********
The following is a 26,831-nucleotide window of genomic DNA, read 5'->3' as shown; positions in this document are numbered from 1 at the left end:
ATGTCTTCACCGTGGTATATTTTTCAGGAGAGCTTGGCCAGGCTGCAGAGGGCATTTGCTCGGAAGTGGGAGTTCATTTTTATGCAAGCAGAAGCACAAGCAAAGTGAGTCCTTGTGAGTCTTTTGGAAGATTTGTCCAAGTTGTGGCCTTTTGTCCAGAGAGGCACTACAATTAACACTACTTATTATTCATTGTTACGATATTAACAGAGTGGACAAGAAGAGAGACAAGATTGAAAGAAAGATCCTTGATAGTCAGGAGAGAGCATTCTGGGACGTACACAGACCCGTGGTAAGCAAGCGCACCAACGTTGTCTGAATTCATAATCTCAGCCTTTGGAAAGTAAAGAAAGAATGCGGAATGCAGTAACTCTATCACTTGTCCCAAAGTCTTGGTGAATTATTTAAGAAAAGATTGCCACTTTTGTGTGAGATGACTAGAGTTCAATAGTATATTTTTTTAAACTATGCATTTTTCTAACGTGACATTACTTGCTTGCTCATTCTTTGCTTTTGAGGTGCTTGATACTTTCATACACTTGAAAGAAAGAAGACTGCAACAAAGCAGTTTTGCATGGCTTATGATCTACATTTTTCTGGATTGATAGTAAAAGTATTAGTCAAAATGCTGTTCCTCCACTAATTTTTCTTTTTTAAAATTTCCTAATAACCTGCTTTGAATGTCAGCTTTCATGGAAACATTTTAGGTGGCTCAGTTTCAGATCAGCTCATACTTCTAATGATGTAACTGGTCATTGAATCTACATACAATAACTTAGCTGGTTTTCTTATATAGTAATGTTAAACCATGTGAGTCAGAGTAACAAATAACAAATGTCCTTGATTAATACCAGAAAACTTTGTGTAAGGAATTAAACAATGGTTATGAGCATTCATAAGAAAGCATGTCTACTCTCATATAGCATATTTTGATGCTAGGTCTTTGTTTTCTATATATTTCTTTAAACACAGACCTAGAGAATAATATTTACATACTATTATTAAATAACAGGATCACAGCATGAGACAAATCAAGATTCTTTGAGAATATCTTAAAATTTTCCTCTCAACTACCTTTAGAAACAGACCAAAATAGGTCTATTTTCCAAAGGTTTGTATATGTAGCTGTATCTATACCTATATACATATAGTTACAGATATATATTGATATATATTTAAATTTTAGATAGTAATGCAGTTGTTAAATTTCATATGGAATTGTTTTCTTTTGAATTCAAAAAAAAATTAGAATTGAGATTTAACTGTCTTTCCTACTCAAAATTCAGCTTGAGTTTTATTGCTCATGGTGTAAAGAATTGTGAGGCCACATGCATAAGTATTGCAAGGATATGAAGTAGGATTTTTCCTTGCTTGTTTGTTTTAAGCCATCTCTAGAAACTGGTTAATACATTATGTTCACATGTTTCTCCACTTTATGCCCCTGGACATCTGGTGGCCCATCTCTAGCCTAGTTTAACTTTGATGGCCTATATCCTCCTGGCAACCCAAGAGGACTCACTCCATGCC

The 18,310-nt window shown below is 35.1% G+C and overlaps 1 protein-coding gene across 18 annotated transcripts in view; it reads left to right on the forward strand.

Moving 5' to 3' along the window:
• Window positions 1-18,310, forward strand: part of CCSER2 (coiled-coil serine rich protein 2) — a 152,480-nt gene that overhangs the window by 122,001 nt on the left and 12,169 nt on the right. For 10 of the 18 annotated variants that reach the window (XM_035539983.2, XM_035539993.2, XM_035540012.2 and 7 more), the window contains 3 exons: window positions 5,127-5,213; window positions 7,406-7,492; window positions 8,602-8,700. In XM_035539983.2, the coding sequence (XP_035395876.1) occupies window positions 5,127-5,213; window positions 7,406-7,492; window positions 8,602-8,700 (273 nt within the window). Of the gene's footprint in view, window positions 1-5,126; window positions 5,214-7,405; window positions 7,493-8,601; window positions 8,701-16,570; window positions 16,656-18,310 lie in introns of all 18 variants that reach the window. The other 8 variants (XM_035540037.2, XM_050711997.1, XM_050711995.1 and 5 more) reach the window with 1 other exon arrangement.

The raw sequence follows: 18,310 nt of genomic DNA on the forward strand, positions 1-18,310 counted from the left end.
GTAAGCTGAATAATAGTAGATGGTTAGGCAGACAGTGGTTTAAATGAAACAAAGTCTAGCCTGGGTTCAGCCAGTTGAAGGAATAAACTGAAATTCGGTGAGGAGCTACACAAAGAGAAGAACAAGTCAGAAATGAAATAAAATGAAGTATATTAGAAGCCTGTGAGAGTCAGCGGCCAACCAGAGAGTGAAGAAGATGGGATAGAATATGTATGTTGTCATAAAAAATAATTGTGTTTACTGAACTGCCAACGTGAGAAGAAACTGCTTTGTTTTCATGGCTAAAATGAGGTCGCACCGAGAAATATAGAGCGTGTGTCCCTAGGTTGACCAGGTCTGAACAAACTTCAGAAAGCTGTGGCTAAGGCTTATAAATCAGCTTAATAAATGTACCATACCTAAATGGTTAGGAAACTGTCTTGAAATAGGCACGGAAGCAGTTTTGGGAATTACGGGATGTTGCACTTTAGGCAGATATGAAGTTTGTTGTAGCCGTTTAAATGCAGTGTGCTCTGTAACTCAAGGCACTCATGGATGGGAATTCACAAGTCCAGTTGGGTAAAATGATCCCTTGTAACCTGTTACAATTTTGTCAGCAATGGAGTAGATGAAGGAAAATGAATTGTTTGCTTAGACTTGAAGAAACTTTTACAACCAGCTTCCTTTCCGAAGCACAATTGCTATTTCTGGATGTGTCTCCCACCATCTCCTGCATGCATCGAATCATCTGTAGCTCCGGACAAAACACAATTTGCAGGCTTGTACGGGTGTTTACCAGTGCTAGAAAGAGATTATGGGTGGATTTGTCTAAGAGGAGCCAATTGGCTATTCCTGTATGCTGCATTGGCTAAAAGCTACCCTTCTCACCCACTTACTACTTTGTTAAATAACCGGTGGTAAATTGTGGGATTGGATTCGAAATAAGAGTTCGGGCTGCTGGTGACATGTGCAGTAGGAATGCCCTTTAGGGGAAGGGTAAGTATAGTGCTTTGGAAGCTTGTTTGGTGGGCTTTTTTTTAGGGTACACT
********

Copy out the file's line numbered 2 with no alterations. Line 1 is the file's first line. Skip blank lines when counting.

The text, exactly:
ATGTCTTCACCGTGGTATATTTTTCAGGAGAGCTTGGCCAGGCTGCAGAGGGCATTTGCTCGGAAGTGGGAGTTCATTTTTATGCAAGCAGAAGCACAAGCAAAGTGAGTCCTTGTGAGTCTTTTGGAAGATTTGTCCAAGTTGTGGCCTTTTGTCCAGAGAGGCACTACAATTAACACTACTTATTATTCATTGTTACGATATTAACAGAGTGGACAAGAAGAGAGACAAGATTGAAAGAAAGATCCTTGATAGTCAGGAGAGAGCATTCTGGGACGTACACAGACCCGTGGTAAGCAAGCGCACCAACGTTGTCTGAATTCATAATCTCAGCCTTTGGAAAGTAAAGAAAGAATGCGGAATGCAGTAACTCTATCACTTGTCCCAAAGTCTTGGTGAATTATTTAAGAAAAGATTGCCACTTTTGTGTGAGATGACTAGAGTTCAATAGTATATTTTTTTAAACTATGCATTTTTCTAACGTGACATTACTTGCTTGCTCATTCTTTGCTTTTGAGGTGCTTGATACTTTCATACACTTGAAAGAAAGAAGACTGCAACAAAGCAGTTTTGCATGGCTTATGATCTACATTTTTCTGGATTGATAGTAAAAGTATTAGTCAAAATGCTGTTCCTCCACTAATTTTTCTTTTTTAAAATTTCCTAATAACCTGCTTTGAATGTCAGCTTTCATGGAAACATTTTAGGTGGCTCAGTTTCAGATCAGCTCATACTTCTAATGATGTAACTGGTCATTGAATCTACATACAATAACTTAGCTGGTTTTCTTATATAGTAATGTTAAACCATGTGAGTCAGAGTAACAAATAACAAATGTCCTTGATTAATACCAGAAAACTTTGTGTAAGGAATTAAACAATGGTTATGAGCATTCATAAGAAAGCATGTCTACTCTCATATAGCATATTTTGATGCTAGGTCTTTGTTTTCTATATATTTCTTTAAACACAGACCTAGAGAATAATATTTACATACTATTATTAAATAACAGGATCACAGCATGAGACAAATCAAGATTCTTTGAGAATATCTTAAAATTTTCCTCTCAACTACCTTTAGAAACAGACCAAAATAGGTCTATTTTCCAAAGGTTTGTATATGTAGCTGTATCTATACCTATATACATATAGTTACAGATATATATTGATATATATTTAAATTTTAGATAGTAATGCAGTTGTTAAATTTCATATGGAATTGTTTTCTTTTGAATTCAAAAAAAAATTAGAATTGAGATTTAACTGTCTTTCCTACTCAAAATTCAGCTTGAGTTTTATTGCTCATGGTGTAAAGAATTGTGAGGCCACATGCATAAGTATTGCAAGGATATGAAGTAGGATTTTTCCTTGCTTGTTTGTTTTAAGCCATCTCTAGAAACTGGTTAATACATTATGTTCACATGTTTCTCCACTTTATGCCCCTGGACATCTGGTGGCCCATCTCTAGCCTAGTTTAACTTTGATGGCCTATATCCTCCTGGCAACCCAAGAGGACTCACTCCATGCC